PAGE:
HXb pilot hexagonal harness in position: are visible two small levers to retract the plunger pins and get out of the craft

View of the port elevon that has fallen due to gravity, closing its lower gap. You must see that it's very different from the elevons in the HXa glider. The HXb elevons are said to take advantage of the bell distribution to overcome the adverse yaw. (this photo is taken from the left tip of the aircraft towards the center)

The same elevon as before, but fixed neutral with a metal clip: the lower gap is a big one.

View of starboard wing from the root to the tip: the push-rod "Vee" ends near a wooden lug that allows the outer push-rod to slide.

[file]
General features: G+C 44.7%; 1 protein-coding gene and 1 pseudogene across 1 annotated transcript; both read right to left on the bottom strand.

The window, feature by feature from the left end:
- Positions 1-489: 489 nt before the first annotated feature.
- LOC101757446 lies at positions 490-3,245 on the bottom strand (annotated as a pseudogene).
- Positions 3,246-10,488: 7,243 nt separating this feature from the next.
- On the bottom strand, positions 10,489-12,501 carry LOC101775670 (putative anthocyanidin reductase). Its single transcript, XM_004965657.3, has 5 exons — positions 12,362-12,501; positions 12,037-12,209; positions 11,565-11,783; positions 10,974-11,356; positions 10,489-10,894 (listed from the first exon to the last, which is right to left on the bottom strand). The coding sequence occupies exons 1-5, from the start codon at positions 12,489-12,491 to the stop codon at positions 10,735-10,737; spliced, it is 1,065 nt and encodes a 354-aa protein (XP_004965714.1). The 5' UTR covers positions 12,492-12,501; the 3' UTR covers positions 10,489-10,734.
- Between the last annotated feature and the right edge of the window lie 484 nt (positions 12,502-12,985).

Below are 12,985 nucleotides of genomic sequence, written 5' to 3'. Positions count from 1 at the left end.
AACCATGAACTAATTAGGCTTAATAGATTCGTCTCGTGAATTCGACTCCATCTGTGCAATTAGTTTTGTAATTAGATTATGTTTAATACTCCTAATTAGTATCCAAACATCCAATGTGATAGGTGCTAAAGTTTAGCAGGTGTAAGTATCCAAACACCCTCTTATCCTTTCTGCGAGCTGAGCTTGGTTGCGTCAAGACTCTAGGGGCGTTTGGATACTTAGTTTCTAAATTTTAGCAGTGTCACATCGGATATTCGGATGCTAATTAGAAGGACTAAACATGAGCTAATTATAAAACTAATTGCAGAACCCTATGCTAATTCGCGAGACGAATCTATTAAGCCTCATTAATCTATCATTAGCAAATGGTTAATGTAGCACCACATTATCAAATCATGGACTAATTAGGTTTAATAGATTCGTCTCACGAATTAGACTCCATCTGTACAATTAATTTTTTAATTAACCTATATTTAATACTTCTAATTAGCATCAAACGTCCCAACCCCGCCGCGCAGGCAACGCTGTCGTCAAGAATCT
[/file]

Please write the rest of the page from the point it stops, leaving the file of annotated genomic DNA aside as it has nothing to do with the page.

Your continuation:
Gallery by Philippe Vigneron

I have to thank Philippe Vigneron for giving me these pictures. All are taken at "Museo Nacional de Aeronáutica" near Buenos Aires, Argentina.


HXb and IA 41 "Urubu"

HXb on display at ceiling

One of the rare pictures of the pilot-figure in the glider. Note: the position of the doll is not right. Its legs should be bended and the body should be less flat.

Gallery by UNC

I was contacted by

Departamento de Aeronautica
Facultad de Ciencias Exactas, Fisicas y Naturales
Universidad Nacional de Cordoba

They gave me plenty of pictures of the Horten HXb and the permission to place them in my site. Many, many thanks!

If you can add some data about these pictures (like the names of the people on the pictures), feel free to contact me. I will place the data online and add you as source.